Bill Mastro, the former head of what was once the sports memorabilia industry’s most prominent auction house, will be sentenced on fraud charges August 20.
In 2012, Mastro was indicted by a federal grand jury after government prosecutors outlined their case. In October 2013, Mastro pleaded guilty to orchestrating a shill bidding scheme to drive up the prices of certain items during auctions. He also admitted the hobby’s most famous baseball card, a T206 Honus Wagner eventually graded PSA 8, had been trimmed from its original size.
Mastro could face up to five years in prison but has been cooperating in related investigations into the sports memorabilia industry that have conducted by federal agents.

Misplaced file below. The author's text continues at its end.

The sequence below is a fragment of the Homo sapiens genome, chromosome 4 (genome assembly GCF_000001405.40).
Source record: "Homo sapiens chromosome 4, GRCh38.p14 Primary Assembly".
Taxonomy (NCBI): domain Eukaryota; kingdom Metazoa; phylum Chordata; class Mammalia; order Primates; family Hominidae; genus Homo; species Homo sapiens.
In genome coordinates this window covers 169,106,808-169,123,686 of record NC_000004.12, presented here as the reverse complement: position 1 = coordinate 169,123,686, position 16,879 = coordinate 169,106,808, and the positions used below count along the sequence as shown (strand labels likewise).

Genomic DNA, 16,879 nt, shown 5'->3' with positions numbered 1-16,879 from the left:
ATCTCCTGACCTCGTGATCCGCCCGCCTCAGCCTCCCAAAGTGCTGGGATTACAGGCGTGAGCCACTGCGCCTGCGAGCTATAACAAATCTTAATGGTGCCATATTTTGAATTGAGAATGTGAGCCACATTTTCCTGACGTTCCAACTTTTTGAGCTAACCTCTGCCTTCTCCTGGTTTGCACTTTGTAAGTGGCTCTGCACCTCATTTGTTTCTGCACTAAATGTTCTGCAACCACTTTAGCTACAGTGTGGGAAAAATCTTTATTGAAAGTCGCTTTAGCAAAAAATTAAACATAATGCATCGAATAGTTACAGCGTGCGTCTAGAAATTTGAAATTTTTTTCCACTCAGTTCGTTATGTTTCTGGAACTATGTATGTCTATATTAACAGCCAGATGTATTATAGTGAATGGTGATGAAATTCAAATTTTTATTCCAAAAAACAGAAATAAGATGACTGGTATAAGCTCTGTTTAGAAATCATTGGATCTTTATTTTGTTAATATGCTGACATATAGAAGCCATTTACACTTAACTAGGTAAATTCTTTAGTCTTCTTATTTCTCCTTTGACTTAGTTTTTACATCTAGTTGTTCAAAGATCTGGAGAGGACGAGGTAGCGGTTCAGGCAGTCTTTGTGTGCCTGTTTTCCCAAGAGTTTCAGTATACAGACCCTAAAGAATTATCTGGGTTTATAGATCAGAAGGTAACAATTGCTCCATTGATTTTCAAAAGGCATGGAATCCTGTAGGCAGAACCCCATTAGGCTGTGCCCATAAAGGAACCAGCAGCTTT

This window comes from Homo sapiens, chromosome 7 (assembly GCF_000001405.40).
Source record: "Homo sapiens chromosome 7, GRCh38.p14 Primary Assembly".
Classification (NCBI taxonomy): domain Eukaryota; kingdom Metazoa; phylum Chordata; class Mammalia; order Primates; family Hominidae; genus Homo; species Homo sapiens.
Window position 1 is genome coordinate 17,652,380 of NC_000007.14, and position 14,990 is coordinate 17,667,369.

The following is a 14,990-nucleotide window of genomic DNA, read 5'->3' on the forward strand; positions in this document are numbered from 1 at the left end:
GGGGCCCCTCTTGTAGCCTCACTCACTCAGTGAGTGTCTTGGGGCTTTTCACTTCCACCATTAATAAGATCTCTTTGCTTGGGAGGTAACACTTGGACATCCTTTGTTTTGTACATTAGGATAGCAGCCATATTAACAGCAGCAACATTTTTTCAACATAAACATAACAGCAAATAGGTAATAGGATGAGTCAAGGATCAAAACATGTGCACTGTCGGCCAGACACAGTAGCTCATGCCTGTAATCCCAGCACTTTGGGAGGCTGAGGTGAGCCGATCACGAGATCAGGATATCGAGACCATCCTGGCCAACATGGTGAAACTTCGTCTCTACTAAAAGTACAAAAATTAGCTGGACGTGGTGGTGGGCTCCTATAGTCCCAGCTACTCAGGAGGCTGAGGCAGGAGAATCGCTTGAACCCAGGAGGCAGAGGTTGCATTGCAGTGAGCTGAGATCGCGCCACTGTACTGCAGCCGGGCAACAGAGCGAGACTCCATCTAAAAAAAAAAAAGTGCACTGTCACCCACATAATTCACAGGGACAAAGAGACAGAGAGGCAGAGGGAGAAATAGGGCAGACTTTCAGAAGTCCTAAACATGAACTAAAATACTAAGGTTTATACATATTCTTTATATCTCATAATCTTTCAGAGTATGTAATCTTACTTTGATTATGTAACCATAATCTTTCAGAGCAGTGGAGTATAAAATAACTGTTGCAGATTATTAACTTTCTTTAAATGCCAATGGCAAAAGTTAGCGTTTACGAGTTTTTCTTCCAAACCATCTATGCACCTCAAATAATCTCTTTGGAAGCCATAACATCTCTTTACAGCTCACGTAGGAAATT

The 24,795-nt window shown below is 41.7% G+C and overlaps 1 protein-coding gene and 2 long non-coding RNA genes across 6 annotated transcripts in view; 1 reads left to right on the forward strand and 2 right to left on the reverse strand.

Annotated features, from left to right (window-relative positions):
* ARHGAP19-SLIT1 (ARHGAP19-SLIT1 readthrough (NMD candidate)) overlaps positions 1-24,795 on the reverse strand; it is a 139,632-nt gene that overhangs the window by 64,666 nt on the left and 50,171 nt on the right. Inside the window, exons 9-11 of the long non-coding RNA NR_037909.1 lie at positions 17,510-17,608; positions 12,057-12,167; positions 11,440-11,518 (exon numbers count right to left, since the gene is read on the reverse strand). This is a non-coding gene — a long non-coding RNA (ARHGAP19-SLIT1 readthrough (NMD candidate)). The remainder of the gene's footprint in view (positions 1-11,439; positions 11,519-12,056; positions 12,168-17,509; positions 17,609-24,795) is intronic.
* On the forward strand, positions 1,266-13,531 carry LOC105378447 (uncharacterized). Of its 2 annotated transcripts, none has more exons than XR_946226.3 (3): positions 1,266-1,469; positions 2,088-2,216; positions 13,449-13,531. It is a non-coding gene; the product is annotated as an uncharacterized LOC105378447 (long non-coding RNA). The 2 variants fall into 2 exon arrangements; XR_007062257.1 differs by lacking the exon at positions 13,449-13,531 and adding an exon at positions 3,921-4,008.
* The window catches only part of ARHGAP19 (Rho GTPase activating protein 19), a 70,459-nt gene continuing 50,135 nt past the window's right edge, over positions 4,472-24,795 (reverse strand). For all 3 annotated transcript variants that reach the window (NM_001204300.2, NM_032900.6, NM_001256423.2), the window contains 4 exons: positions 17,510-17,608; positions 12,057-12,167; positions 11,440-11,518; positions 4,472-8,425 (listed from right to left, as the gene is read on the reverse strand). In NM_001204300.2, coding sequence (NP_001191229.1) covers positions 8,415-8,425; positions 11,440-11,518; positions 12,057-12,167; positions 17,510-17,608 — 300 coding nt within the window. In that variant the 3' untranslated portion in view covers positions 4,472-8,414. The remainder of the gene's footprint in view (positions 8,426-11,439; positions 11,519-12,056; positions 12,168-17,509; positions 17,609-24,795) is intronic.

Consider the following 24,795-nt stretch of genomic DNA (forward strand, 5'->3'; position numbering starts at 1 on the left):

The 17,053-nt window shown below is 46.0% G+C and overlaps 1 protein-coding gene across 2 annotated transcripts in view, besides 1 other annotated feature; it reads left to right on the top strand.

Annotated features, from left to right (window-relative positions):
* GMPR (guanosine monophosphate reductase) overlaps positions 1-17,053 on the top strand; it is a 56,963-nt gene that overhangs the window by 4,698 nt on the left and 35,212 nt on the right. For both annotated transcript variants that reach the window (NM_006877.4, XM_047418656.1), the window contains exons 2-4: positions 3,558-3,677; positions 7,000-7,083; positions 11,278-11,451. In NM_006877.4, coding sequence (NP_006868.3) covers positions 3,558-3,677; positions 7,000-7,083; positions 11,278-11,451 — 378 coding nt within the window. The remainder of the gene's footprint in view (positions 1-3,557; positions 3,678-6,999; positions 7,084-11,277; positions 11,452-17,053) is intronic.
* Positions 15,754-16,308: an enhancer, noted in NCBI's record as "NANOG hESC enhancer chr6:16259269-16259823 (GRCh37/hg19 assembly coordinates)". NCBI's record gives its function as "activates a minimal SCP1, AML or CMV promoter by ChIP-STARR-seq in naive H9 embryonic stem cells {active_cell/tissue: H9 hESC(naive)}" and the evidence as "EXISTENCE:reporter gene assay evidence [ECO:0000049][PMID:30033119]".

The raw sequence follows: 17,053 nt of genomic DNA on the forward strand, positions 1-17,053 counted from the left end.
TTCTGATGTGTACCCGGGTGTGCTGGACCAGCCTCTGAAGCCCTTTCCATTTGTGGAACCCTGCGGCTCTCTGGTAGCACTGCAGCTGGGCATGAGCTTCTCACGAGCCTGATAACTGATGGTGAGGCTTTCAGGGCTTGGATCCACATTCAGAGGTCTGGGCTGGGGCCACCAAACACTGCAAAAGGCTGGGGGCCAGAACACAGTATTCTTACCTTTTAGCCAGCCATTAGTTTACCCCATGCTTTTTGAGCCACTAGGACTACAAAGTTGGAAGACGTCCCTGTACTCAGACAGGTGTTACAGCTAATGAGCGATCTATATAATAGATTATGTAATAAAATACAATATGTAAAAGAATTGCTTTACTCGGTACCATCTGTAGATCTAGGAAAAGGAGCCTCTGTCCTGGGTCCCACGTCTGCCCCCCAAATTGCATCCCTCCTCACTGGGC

According to court documents, Mastro’s attorneys have been in “good faith discussions” over the actual dollar amount of shill bidding but both sides apparently agree there’s no way to reach a precise figure. Prosecutors believe Mastro’s company was responsible for $400,000 to $1 million but he claims the amount was much less. Nevertheless, in April Mastro waived his right to contest the government’s figure.
Mastro Auctions shut down in 2009, as FBI investigators continued their probe of the business. The company’s former president, Doug Allen, then opened Legendary Auctions, but Allen, too, is facing prison time.